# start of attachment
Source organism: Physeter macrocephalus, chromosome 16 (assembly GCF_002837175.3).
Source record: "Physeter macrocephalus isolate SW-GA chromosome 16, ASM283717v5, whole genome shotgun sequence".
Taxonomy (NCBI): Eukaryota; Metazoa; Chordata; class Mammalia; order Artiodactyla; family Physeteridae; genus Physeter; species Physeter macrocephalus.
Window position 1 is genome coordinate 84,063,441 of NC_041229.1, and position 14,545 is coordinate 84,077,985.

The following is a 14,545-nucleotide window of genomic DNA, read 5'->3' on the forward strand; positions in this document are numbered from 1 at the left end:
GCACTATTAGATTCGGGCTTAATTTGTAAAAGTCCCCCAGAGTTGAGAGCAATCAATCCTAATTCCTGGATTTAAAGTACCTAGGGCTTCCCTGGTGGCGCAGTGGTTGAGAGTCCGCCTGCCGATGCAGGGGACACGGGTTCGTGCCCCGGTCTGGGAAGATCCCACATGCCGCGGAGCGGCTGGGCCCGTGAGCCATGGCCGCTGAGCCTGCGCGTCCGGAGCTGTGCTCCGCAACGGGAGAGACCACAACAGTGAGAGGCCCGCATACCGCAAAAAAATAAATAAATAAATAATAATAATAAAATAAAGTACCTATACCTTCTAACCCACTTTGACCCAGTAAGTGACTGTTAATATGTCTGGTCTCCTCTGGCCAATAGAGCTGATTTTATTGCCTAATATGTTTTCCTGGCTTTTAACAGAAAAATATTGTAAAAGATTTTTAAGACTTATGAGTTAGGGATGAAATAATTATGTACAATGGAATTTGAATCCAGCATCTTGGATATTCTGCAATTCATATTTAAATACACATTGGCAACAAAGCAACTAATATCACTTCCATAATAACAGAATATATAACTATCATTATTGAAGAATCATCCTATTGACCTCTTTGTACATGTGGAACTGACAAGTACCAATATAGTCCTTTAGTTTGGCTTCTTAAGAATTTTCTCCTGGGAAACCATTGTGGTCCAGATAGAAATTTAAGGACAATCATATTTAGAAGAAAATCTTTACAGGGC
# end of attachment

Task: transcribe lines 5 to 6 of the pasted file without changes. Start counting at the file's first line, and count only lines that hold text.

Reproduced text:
The following is a 14,545-nucleotide window of genomic DNA, read 5'->3' on the forward strand; positions in this document are numbered from 1 at the left end:
GCACTATTAGATTCGGGCTTAATTTGTAAAAGTCCCCCAGAGTTGAGAGCAATCAATCCTAATTCCTGGATTTAAAGTACCTAGGGCTTCCCTGGTGGCGCAGTGGTTGAGAGTCCGCCTGCCGATGCAGGGGACACGGGTTCGTGCCCCGGTCTGGGAAGATCCCACATGCCGCGGAGCGGCTGGGCCCGTGAGCCATGGCCGCTGAGCCTGCGCGTCCGGAGCTGTGCTCCGCAACGGGAGAGACCACAACAGTGAGAGGCCCGCATACCGCAAAAAAATAAATAAATAAATAATAATAATAAAATAAAGTACCTATACCTTCTAACCCACTTTGACCCAGTAAGTGACTGTTAATATGTCTGGTCTCCTCTGGCCAATAGAGCTGATTTTATTGCCTAATATGTTTTCCTGGCTTTTAACAGAAAAATATTGTAAAAGATTTTTAAGACTTATGAGTTAGGGATGAAATAATTATGTACAATGGAATTTGAATCCAGCATCTTGGATATTCTGCAATTCATATTTAAATACACATTGGCAACAAAGCAACTAATATCACTTCCATAATAACAGAATATATAACTATCATTATTGAAGAATCATCCTATTGACCTCTTTGTACATGTGGAACTGACAAGTACCAATATAGTCCTTTAGTTTGGCTTCTTAAGAATTTTCTCCTGGGAAACCATTGTGGTCCAGATAGAAATTTAAGGACAATCATATTTAGAAGAAAATCTTTACAGGGC